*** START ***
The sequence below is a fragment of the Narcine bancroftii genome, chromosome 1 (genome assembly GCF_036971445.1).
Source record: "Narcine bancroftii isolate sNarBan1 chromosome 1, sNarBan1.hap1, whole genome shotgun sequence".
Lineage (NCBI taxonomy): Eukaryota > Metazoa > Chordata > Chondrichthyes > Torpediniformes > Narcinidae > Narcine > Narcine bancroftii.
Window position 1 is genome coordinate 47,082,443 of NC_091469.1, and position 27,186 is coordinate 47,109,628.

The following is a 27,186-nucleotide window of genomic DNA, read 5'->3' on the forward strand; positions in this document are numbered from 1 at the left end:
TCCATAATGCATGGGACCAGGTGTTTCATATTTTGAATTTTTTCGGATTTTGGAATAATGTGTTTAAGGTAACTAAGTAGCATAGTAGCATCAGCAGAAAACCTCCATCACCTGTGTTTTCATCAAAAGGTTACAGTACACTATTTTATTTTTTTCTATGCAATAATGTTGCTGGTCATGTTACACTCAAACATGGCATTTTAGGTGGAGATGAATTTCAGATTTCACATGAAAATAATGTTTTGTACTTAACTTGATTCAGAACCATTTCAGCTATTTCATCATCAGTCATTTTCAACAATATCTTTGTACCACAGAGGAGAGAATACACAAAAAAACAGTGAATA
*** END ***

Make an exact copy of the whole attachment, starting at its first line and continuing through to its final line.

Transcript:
The sequence below is a fragment of the Narcine bancroftii genome, chromosome 1 (genome assembly GCF_036971445.1).
Source record: "Narcine bancroftii isolate sNarBan1 chromosome 1, sNarBan1.hap1, whole genome shotgun sequence".
Lineage (NCBI taxonomy): Eukaryota > Metazoa > Chordata > Chondrichthyes > Torpediniformes > Narcinidae > Narcine > Narcine bancroftii.
Window position 1 is genome coordinate 47,082,443 of NC_091469.1, and position 27,186 is coordinate 47,109,628.

The following is a 27,186-nucleotide window of genomic DNA, read 5'->3' on the forward strand; positions in this document are numbered from 1 at the left end:
TCCATAATGCATGGGACCAGGTGTTTCATATTTTGAATTTTTTCGGATTTTGGAATAATGTGTTTAAGGTAACTAAGTAGCATAGTAGCATCAGCAGAAAACCTCCATCACCTGTGTTTTCATCAAAAGGTTACAGTACACTATTTTATTTTTTTCTATGCAATAATGTTGCTGGTCATGTTACACTCAAACATGGCATTTTAGGTGGAGATGAATTTCAGATTTCACATGAAAATAATGTTTTGTACTTAACTTGATTCAGAACCATTTCAGCTATTTCATCATCAGTCATTTTCAACAATATCTTTGTACCACAGAGGAGAGAATACACAAAAAAACAGTGAATA